In connection to an agreement signed on January 7, 2016 between Rackam-Leprohon and the federal CanmetENERGY research center in Varennes, a solar power plant combined with an ejector-compression system will be installed at CanmetENERGY in 2016.
The solar power plant, which should be operational by the end of the summer, will produce heat and cooling from solar energy. Rackam is the designer and manufacturer, while Leprohon acts as primary contractor and installer. CanmetENERGY is responsible for the design of the ejector system which, activated by solar energy, will enable the system to have the air conditioning option.
The plant, which will be a rooftop installation at CanmetENERGY, will be connected to the Varennes building to meet a portion of the heating and cooling needs. It will also be used to continue research on this technology to improve its performance. With the support of the Accord program, the University of Sherbrooke will also participate in these research projects. The technology in question is based on a parabolic solar concentration field developed by Rackam, combined with the ejector-compressor technology developed by CanmetENERGY. The heat from the solar field activates the ejector-compressor, which then activates the refrigeration circuit. Through this demonstration project, different configurations will be tested in order to optimize the use of ejectors in a solar power plant.
This advanced technology was implemented for the first time in 2015, at the Alouette building of the University of Quebec at the Chicoutimi, Sept-Îles campus. Last November, Rackam received a grant from the Technoclimat program of approximately $ 400,000 for this project. This project falls within the mandate of CanmetENERGY in Varennes, Natural Resources Canada, which consists especially of increasing Canadian expertise in renewable energy and energy efficiency. Through this collaboration, CanmetENERGY supports Rackam in improving solar heating and cooling technology, for which the market potential is important, notably abroad. So this is a good show of recognition for Rackam, who will also use the facility as a technological showcase for investors and customers.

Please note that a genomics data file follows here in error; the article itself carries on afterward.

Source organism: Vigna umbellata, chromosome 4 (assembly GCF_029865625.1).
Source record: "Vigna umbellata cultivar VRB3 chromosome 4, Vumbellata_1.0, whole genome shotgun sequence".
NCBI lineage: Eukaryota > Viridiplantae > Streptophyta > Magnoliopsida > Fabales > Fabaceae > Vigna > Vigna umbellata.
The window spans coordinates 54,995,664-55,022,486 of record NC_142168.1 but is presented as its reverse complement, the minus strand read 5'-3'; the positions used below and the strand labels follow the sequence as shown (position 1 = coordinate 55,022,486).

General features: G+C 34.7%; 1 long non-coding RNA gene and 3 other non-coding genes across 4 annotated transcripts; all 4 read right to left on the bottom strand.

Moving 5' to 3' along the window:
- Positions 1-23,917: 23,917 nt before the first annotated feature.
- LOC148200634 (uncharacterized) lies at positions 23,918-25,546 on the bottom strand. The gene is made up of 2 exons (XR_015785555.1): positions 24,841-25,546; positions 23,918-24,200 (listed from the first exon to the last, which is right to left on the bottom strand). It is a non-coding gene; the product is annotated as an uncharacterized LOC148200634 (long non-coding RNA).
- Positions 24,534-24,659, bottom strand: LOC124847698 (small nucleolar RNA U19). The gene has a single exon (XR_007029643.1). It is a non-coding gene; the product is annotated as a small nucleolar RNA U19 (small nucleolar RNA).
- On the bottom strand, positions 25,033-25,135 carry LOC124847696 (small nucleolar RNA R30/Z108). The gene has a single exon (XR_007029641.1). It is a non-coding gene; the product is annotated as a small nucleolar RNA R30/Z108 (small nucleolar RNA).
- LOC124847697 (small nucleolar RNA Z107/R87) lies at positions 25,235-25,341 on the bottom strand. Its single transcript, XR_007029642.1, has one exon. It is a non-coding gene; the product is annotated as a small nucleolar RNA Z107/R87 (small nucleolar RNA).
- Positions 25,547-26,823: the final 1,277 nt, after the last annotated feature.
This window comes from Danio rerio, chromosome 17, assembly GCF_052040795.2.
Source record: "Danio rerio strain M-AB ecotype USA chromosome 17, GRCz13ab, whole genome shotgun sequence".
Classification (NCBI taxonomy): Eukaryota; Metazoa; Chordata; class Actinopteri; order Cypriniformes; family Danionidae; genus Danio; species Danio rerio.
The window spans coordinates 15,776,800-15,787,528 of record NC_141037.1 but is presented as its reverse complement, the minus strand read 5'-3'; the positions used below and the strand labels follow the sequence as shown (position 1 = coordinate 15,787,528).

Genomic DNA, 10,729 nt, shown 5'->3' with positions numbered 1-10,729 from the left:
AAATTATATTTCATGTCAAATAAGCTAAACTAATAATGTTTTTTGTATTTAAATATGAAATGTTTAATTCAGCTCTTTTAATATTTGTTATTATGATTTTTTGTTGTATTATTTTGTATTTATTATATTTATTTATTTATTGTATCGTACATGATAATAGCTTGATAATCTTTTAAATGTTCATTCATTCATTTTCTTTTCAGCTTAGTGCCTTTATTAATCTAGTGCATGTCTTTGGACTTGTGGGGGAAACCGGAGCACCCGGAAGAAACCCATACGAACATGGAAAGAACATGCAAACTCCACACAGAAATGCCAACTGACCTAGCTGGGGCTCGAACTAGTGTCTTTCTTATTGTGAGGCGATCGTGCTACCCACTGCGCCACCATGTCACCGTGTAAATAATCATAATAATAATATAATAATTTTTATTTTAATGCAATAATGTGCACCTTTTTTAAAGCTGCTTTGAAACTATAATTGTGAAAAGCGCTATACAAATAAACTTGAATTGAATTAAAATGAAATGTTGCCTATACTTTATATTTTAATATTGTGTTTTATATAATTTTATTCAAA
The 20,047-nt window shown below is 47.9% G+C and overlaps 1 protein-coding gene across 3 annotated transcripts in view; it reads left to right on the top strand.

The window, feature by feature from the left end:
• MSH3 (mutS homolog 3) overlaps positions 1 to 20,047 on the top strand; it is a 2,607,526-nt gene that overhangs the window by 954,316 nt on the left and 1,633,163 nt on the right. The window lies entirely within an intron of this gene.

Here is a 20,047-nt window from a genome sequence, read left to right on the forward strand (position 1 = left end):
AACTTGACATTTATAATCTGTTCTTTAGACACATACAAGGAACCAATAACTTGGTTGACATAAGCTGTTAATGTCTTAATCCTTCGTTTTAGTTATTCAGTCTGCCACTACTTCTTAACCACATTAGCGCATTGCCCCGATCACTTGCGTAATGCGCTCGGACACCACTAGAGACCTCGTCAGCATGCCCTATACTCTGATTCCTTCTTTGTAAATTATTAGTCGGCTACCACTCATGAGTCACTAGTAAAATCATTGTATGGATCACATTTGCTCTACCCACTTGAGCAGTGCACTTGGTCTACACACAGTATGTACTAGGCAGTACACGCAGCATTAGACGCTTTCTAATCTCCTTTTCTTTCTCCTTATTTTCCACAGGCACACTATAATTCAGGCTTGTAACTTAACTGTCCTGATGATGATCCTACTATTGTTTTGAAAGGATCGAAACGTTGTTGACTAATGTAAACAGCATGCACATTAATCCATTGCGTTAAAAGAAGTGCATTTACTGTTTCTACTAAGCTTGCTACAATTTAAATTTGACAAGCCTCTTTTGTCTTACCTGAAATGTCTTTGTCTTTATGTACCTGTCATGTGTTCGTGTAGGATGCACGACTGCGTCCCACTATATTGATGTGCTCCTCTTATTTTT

Interview with Sophie Hosatte - Ducassy, Director - Buildings Group CanmetENERGY:
Rackam: Ms. Hosatte-Ducassy, how is air conditioning technology generated by the sun's heat innovative?
S H-D: For many years, a lot of R & D work has gone into the development of technologies to produce cold from heat, using little or no electricity. Among the developing technologies are systems using ejectors.
Ejectors operate in a refrigeration cycle as thermo compressors; the technology is simple (no moving parts), but are complex to design to obtain the anticipated performance within the operational conditions given. Currently, solar cooling systems with ejectors have not been commercialized, but it is clear that with the extent of R & D work in this field at the international level, they are likely to become a viable solution, especially in hot countries where electricity is inaccessible or very costly. The main challenges are the performance and the cost of facilities.
Rackam: What is the role of CanmetENERGY in the development of this technology and why did you choose to support Rackam?
S HD: For over 10 years, CanmetENERGY in Varennes has been conducting research on applications of ejectors that use refrigerants to reduce the energy intensity of refrigeration processes for commercial and institutional buildings, as for the industrial sector. Through this work, CanmetENERGY is currently positioned among the national and international leaders in the design and operation fields of the ejectors as integrated components of a refrigeration / heat pump system. Collaboration with Rackam to develop solar cooling systems with ejectors proved to be quite natural. In addition, this collaboration is consistent with the Government of Canada's mission to support Canadian industry and to develop efficient energy technologies which use renewable energies.